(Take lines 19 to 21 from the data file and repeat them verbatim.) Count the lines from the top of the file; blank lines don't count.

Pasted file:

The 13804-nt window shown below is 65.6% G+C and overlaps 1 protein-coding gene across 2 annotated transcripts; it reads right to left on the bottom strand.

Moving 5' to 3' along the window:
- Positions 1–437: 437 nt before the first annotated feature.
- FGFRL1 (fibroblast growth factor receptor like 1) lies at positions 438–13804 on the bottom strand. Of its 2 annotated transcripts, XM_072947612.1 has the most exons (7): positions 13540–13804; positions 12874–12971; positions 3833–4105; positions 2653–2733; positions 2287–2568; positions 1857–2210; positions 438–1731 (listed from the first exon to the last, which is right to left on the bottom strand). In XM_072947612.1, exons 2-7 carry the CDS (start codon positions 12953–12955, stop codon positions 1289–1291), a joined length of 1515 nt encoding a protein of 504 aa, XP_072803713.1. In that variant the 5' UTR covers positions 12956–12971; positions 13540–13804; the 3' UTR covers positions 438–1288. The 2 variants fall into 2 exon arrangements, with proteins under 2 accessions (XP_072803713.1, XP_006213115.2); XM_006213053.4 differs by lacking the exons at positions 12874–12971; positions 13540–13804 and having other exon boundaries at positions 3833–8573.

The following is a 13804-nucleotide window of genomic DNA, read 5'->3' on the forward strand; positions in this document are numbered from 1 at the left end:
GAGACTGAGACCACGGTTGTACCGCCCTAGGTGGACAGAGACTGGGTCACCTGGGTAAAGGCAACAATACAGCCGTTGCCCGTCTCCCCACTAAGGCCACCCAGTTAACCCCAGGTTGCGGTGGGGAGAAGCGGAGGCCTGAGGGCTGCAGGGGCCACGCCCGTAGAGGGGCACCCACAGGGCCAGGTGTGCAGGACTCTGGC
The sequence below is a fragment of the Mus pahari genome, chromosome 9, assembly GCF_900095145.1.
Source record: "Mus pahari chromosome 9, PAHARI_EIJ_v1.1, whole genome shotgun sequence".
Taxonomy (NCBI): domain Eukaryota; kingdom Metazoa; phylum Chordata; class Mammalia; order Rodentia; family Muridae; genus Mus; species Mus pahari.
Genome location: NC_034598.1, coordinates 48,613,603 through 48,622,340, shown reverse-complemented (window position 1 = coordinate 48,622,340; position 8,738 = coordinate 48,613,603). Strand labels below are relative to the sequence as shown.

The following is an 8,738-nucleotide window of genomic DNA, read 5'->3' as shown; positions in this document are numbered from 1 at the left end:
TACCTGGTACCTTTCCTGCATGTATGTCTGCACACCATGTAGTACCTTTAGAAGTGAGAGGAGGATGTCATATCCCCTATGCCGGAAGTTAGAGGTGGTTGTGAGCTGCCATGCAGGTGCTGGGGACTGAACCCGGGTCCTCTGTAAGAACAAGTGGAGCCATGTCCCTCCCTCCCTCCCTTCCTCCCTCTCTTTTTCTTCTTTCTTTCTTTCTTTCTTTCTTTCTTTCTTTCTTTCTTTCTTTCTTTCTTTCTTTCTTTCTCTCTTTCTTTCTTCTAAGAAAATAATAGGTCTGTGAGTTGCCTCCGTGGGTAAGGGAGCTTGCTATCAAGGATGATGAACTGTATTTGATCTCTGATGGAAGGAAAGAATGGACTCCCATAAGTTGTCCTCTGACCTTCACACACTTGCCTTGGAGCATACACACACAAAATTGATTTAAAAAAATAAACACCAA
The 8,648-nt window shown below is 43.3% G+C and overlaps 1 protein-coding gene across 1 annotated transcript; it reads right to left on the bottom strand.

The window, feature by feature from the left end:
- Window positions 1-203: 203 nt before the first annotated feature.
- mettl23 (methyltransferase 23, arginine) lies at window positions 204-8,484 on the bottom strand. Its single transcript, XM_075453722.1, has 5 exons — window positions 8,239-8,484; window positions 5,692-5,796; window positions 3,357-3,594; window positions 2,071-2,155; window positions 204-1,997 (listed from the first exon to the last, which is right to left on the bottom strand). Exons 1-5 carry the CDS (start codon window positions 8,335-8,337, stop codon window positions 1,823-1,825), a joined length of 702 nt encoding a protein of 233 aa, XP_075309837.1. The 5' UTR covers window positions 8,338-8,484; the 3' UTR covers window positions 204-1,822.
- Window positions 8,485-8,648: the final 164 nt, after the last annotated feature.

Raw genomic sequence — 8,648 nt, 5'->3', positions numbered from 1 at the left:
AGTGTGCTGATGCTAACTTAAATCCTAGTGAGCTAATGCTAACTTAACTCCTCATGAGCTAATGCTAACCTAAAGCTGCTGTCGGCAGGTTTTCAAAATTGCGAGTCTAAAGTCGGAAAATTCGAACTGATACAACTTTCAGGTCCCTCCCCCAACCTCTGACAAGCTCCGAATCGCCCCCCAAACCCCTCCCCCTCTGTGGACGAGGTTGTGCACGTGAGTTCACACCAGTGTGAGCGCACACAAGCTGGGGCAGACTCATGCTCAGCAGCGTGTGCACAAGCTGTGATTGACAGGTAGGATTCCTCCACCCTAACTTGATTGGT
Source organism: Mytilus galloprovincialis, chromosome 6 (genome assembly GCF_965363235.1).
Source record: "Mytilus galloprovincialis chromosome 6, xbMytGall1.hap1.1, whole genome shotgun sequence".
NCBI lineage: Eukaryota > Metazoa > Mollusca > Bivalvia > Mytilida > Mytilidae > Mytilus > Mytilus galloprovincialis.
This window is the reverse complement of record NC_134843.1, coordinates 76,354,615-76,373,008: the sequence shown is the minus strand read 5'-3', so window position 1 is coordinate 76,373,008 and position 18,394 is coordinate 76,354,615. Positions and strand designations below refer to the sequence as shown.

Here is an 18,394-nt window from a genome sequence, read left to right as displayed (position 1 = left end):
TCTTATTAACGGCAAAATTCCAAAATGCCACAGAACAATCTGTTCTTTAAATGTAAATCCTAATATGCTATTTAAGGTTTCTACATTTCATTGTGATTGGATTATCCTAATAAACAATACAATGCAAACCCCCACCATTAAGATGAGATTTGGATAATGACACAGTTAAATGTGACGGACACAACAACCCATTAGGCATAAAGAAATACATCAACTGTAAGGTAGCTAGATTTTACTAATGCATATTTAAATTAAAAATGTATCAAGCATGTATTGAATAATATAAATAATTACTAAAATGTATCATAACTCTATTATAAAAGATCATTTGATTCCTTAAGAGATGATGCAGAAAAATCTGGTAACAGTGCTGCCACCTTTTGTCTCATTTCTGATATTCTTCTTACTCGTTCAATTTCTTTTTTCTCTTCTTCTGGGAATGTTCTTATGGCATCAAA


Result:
AGTGTGCTGATGCTAACTTAAATCCTAGTGAGCTAATGCTAACTTAACTCCTCATGAGCTAATGCTAACCTAAAGCTGCTGTCGGCAGGTTTTCAAAATTGCGAGTCTAAAGTCGGAAAATTCGAACTGATACAACTTTCAGGTCCCTCCCCCAACCTCTGACAAGCTCCGAATCGCCCCCCAAACCCCTCCCCCTCTGTGGACGAGGTTGTGCACGTGAGTTCACACCAGTGTGAGCGCACACAAGCTGGGGCAGACTCATGCTCAGCAGCGTGTGCACAAGCTGTGATTGACAGGTAGGATTCCTCCACCCTAACTTGATTGGT
Source organism: Mytilus galloprovincialis, chromosome 6 (genome assembly GCF_965363235.1).
Source record: "Mytilus galloprovincialis chromosome 6, xbMytGall1.hap1.1, whole genome shotgun sequence".